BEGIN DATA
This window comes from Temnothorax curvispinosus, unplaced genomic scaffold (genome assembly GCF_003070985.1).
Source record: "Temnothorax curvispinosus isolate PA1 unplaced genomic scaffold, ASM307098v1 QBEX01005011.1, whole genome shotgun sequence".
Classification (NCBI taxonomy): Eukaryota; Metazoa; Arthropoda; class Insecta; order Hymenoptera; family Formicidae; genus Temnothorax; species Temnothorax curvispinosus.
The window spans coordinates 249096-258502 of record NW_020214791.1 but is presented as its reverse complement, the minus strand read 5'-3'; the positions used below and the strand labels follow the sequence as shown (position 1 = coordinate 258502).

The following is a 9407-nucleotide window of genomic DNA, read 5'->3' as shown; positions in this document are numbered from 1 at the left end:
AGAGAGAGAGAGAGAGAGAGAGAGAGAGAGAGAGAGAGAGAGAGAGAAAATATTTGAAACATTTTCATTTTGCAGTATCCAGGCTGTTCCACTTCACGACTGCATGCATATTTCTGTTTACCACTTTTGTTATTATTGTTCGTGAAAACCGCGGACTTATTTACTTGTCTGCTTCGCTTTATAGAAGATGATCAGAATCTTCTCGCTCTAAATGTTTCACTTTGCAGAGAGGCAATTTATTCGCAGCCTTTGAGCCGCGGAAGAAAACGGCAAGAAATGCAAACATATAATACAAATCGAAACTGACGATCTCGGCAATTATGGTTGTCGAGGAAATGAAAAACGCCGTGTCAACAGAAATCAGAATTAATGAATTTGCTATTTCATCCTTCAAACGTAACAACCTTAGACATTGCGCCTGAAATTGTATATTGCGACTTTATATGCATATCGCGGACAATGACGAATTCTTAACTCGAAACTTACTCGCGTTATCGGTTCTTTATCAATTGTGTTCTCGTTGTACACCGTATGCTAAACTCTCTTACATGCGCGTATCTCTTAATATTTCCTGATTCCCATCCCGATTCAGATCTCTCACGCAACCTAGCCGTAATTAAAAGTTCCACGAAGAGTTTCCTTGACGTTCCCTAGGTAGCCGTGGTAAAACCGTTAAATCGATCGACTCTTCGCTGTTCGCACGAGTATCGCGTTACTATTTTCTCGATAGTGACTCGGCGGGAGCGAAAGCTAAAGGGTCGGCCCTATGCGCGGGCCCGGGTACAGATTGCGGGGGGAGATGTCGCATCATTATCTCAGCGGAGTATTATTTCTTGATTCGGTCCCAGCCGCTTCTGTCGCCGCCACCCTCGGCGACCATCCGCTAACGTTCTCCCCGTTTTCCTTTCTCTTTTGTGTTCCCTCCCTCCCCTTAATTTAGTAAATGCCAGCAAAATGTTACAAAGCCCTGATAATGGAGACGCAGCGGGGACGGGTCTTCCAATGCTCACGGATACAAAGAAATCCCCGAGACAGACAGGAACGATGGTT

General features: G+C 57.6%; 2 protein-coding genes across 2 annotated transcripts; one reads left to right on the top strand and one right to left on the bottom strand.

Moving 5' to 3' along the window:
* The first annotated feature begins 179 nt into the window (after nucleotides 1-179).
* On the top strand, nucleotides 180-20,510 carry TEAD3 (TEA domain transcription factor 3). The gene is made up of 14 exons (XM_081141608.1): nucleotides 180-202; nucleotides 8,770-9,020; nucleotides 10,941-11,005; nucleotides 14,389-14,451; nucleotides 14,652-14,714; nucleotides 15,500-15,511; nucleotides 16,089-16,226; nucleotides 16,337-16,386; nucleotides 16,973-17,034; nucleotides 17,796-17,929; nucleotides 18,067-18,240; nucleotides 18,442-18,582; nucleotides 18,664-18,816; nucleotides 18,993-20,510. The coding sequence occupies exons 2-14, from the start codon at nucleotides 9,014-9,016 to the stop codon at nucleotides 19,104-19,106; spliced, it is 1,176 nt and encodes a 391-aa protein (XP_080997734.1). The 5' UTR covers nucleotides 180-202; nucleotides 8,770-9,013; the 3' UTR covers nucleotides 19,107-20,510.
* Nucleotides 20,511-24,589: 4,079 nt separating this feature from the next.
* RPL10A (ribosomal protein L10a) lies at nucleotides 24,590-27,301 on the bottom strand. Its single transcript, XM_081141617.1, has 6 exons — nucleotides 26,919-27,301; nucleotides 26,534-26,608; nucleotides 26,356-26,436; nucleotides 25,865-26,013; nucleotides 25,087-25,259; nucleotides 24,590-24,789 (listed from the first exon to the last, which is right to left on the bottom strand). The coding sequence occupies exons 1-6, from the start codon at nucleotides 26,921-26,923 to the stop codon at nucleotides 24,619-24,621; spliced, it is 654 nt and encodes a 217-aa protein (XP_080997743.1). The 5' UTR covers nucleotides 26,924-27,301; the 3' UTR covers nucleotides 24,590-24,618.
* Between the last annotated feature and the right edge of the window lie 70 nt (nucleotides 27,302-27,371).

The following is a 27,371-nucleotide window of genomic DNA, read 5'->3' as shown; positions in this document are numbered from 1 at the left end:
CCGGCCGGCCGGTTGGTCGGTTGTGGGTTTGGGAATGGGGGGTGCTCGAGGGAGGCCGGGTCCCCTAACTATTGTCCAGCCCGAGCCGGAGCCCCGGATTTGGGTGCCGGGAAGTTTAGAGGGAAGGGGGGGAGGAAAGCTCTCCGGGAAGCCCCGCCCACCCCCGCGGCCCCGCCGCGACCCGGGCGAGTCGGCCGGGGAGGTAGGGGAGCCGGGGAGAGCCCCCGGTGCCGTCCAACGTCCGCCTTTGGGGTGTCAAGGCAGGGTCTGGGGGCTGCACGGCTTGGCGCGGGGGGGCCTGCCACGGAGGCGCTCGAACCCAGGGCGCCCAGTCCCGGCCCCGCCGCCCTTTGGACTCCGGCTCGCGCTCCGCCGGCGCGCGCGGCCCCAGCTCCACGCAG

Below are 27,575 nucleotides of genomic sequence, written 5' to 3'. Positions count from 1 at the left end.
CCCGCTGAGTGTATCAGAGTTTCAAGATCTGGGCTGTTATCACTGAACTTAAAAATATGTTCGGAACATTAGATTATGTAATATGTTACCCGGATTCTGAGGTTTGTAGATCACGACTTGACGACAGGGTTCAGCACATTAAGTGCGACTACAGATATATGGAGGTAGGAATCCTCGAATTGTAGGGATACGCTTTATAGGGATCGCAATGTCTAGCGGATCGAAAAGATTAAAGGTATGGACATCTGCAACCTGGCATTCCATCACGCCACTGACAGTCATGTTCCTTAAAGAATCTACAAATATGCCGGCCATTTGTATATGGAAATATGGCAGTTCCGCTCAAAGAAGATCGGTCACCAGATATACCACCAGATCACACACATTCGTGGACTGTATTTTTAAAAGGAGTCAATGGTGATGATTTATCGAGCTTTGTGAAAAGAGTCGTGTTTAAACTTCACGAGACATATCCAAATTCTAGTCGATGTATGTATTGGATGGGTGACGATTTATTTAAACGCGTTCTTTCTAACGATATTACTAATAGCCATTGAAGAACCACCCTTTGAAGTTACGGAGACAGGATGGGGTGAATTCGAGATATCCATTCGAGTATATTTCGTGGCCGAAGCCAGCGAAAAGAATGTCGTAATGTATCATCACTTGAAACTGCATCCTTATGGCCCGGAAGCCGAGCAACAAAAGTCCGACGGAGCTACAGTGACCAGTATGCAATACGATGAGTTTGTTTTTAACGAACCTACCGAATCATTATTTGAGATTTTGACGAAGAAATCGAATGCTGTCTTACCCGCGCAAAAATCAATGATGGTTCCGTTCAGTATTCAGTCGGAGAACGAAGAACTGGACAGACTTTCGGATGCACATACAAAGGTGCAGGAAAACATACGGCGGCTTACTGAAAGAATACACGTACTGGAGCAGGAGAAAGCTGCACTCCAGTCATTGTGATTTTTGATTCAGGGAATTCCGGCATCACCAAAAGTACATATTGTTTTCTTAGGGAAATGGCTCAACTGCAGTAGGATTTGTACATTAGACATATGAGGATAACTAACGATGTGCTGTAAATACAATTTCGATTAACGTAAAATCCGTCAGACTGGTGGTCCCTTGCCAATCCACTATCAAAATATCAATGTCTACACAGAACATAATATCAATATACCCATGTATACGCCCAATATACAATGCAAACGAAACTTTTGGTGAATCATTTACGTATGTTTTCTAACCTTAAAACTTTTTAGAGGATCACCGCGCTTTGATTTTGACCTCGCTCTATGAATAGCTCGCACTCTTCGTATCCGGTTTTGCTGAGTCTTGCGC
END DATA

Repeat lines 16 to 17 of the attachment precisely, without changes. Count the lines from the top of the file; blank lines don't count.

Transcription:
Below are 27,575 nucleotides of genomic sequence, written 5' to 3'. Positions count from 1 at the left end.
CCCGCTGAGTGTATCAGAGTTTCAAGATCTGGGCTGTTATCACTGAACTTAAAAATATGTTCGGAACATTAGATTATGTAATATGTTACCCGGATTCTGAGGTTTGTAGATCACGACTTGACGACAGGGTTCAGCACATTAAGTGCGACTACAGATATATGGAGGTAGGAATCCTCGAATTGTAGGGATACGCTTTATAGGGATCGCAATGTCTAGCGGATCGAAAAGATTAAAGGTATGGACATCTGCAACCTGGCATTCCATCACGCCACTGACAGTCATGTTCCTTAAAGAATCTACAAATATGCCGGCCATTTGTATATGGAAATATGGCAGTTCCGCTCAAAGAAGATCGGTCACCAGATATACCACCAGATCACACACATTCGTGGACTGTATTTTTAAAAGGAGTCAATGGTGATGATTTATCGAGCTTTGTGAAAAGAGTCGTGTTTAAACTTCACGAGACATATCCAAATTCTAGTCGATGTATGTATTGGATGGGTGACGATTTATTTAAACGCGTTCTTTCTAACGATATTACTAATAGCCATTGAAGAACCACCCTTTGAAGTTACGGAGACAGGATGGGGTGAATTCGAGATATCCATTCGAGTATATTTCGTGGCCGAAGCCAGCGAAAAGAATGTCGTAATGTATCATCACTTGAAACTGCATCCTTATGGCCCGGAAGCCGAGCAACAAAAGTCCGACGGAGCTACAGTGACCAGTATGCAATACGATGAGTTTGTTTTTAACGAACCTACCGAATCATTATTTGAGATTTTGACGAAGAAATCGAATGCTGTCTTACCCGCGCAAAAATCAATGATGGTTCCGTTCAGTATTCAGTCGGAGAACGAAGAACTGGACAGACTTTCGGATGCACATACAAAGGTGCAGGAAAACATACGGCGGCTTACTGAAAGAATACACGTACTGGAGCAGGAGAAAGCTGCACTCCAGTCATTGTGATTTTTGATTCAGGGAATTCCGGCATCACCAAAAGTACATATTGTTTTCTTAGGGAAATGGCTCAACTGCAGTAGGATTTGTACATTAGACATATGAGGATAACTAACGATGTGCTGTAAATACAATTTCGATTAACGTAAAATCCGTCAGACTGGTGGTCCCTTGCCAATCCACTATCAAAATATCAATGTCTACACAGAACATAATATCAATATACCCATGTATACGCCCAATATACAATGCAAACGAAACTTTTGGTGAATCATTTACGTATGTTTTCTAACCTTAAAACTTTTTAGAGGATCACCGCGCTTTGATTTTGACCTCGCTCTATGAATAGCTCGCACTCTTCGTATCCGGTTTTGCTGAGTCTTGCGC